b. Signs and Symptoms
Physical side effects
Dilated pupils and slurred speech; relaxed muscles; intoxication; loss of motor coordination; fatigue, respiratory depression; sensory alteration; and lowered blood pressure. People taking barbiturates may exhibit side effects such as slurred speech, dizziness, sedation, drowsiness, and fever.

Psychological side effects
Poor concentration or feelings of confusion; impaired judgment; and lowered inhibitions. People on barbiturates may experience depression, fatigue, confusion, and irritability.

Withdrawal symptoms include anxiety, insomnia, muscle tremors, and loss of appetite. Going "cold-turkey" off of some depressants can have life-threatening complications, cause convulsions, delirium, and in rare instances, death.

Prevalence of Use



  • Studies suggest that women are more likely than men to be prescribed an abusable prescription drug, particularly narcotics and antianxiety drugs—in some cases, 55 percent more likely. Overall, men and women have roughly similar rates of nonmedical use of prescription drugs. An exception is found among 12- to 17-year-olds. In this age group, young women are more likely than young men to use psychotherapeutic drugs nonmedically. In addition, research has shown that women are at increased risk for nonmedical use of narcotic analgesics and tranquilizers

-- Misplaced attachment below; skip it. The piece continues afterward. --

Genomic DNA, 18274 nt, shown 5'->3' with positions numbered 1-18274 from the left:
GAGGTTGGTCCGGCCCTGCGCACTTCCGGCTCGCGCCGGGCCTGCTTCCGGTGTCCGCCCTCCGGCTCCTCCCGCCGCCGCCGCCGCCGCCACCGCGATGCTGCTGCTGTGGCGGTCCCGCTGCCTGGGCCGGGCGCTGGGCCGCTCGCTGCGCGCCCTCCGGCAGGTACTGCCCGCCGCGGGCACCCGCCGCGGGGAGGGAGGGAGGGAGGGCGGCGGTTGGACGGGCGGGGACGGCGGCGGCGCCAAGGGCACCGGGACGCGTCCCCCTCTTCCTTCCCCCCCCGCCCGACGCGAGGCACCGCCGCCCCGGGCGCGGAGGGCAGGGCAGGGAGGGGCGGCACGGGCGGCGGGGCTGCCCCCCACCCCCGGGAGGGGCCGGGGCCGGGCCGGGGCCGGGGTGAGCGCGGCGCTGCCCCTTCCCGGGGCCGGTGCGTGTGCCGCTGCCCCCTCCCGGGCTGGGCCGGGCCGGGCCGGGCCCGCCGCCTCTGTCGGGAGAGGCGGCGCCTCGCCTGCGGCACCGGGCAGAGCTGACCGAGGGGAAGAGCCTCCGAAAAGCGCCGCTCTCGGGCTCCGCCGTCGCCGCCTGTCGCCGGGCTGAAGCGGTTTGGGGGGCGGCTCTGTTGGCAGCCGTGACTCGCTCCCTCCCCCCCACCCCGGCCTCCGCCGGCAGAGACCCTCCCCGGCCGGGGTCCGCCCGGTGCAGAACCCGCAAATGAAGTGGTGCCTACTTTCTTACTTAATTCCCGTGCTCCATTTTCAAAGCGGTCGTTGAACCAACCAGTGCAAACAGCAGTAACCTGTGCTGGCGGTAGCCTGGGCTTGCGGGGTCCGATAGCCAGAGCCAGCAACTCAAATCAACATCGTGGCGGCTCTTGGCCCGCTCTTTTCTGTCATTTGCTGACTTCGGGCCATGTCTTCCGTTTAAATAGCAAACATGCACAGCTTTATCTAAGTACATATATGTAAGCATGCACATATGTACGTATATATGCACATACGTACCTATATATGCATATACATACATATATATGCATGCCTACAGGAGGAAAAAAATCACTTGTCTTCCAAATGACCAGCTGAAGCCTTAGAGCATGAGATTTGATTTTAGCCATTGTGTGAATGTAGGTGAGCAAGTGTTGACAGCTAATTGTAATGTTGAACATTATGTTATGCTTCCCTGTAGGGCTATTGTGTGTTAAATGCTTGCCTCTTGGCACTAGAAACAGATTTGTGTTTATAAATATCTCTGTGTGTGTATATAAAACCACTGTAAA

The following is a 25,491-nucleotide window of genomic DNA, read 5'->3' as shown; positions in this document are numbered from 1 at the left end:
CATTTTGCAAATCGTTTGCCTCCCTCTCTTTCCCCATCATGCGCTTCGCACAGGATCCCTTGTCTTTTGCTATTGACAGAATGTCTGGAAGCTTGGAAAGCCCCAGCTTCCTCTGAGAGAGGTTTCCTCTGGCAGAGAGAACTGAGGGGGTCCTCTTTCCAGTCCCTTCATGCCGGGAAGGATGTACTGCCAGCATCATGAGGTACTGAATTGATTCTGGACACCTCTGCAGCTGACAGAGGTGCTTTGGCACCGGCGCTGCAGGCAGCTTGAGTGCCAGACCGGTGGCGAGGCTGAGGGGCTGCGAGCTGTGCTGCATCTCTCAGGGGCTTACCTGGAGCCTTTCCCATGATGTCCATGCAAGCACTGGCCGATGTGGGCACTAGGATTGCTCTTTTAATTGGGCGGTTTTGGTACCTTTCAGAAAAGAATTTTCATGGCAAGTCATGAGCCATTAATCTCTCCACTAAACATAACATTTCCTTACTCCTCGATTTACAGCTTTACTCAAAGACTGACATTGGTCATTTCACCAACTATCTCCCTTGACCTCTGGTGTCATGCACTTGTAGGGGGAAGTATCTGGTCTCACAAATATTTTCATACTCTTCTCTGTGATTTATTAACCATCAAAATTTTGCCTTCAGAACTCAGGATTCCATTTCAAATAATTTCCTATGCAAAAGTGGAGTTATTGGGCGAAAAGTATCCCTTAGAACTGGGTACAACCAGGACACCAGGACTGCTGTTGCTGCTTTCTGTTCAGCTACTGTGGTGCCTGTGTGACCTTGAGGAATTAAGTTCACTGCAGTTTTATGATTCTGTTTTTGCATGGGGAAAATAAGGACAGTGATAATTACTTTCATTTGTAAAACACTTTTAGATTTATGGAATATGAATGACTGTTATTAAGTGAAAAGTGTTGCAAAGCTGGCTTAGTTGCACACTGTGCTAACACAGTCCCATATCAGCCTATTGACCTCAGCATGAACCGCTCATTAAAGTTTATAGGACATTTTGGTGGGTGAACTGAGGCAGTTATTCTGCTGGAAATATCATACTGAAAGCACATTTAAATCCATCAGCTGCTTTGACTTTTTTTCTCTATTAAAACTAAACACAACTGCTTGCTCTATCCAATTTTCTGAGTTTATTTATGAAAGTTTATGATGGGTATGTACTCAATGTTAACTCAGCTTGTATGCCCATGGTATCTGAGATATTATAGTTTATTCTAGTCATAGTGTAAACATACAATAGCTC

NIDA - National Institute on Drug Abuse

  • In 2006, 16.2 million Americans age 12 and older had taken a prescription pain reliever, tranquilizer, stimulant, or sedative for nonmedical purposes at least once in the year prior to being surveyed. Source: National Survey on Drug Use and Health;

  • The NIDA-funded 2007 Monitoring the Future Study showed that 2.7% of 8th graders, 7.2% of 10th graders, and 9.6% of 12th graders had abused Vicodin and 1.8% of 8th graders, 3.9% of 10th graders, and 5.2% of 12th graders had abused OxyContin for nonmedical purposes at least once in the year prior to being surveyed. Source: Monitoring the Future


  • In 2007, the Nebraska Risk and Protective Factor Student Survey showed that 2.2% of 6th graders, 4.9% of 8th graders, 9.5% of 10th graders and 12.4% of 12th graders had ever used prescription drugs (such as Xanax, Valium, Ritalin, Oxycontin, Adderall or sleeping pills) without a doctor telling them to take them.